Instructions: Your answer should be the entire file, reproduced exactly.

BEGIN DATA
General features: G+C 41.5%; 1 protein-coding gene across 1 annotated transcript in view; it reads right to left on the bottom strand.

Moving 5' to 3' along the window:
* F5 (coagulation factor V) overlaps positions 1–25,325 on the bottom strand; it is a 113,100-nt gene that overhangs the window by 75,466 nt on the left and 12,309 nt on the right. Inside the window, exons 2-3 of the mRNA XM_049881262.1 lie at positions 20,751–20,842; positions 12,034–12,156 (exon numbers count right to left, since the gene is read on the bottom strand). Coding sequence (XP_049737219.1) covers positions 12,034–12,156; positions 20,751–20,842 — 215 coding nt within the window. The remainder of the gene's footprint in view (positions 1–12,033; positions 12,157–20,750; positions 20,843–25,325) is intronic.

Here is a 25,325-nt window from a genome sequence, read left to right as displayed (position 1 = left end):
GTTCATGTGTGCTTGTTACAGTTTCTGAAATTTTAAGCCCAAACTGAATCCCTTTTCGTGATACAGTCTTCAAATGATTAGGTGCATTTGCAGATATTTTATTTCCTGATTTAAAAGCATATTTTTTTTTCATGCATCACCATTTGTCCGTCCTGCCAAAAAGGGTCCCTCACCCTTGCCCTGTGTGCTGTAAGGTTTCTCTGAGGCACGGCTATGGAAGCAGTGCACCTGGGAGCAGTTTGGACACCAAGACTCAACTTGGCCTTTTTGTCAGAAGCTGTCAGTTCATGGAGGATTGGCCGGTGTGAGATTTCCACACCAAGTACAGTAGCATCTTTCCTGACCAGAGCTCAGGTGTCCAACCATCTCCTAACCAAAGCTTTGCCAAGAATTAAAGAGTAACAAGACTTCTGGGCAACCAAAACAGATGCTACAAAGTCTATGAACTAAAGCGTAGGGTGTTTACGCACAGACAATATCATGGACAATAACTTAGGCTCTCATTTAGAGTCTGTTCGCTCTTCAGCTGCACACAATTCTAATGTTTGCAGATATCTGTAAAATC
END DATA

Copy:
General features: G+C 41.5%; 1 protein-coding gene across 1 annotated transcript in view; it reads right to left on the bottom strand.

Moving 5' to 3' along the window:
* F5 (coagulation factor V) overlaps positions 1–25,325 on the bottom strand; it is a 113,100-nt gene that overhangs the window by 75,466 nt on the left and 12,309 nt on the right. Inside the window, exons 2-3 of the mRNA XM_049881262.1 lie at positions 20,751–20,842; positions 12,034–12,156 (exon numbers count right to left, since the gene is read on the bottom strand). Coding sequence (XP_049737219.1) covers positions 12,034–12,156; positions 20,751–20,842 — 215 coding nt within the window. The remainder of the gene's footprint in view (positions 1–12,033; positions 12,157–20,750; positions 20,843–25,325) is intronic.

Here is a 25,325-nt window from a genome sequence, read left to right as displayed (position 1 = left end):
GTTCATGTGTGCTTGTTACAGTTTCTGAAATTTTAAGCCCAAACTGAATCCCTTTTCGTGATACAGTCTTCAAATGATTAGGTGCATTTGCAGATATTTTATTTCCTGATTTAAAAGCATATTTTTTTTTCATGCATCACCATTTGTCCGTCCTGCCAAAAAGGGTCCCTCACCCTTGCCCTGTGTGCTGTAAGGTTTCTCTGAGGCACGGCTATGGAAGCAGTGCACCTGGGAGCAGTTTGGACACCAAGACTCAACTTGGCCTTTTTGTCAGAAGCTGTCAGTTCATGGAGGATTGGCCGGTGTGAGATTTCCACACCAAGTACAGTAGCATCTTTCCTGACCAGAGCTCAGGTGTCCAACCATCTCCTAACCAAAGCTTTGCCAAGAATTAAAGAGTAACAAGACTTCTGGGCAACCAAAACAGATGCTACAAAGTCTATGAACTAAAGCGTAGGGTGTTTACGCACAGACAATATCATGGACAATAACTTAGGCTCTCATTTAGAGTCTGTTCGCTCTTCAGCTGCACACAATTCTAATGTTTGCAGATATCTGTAAAATC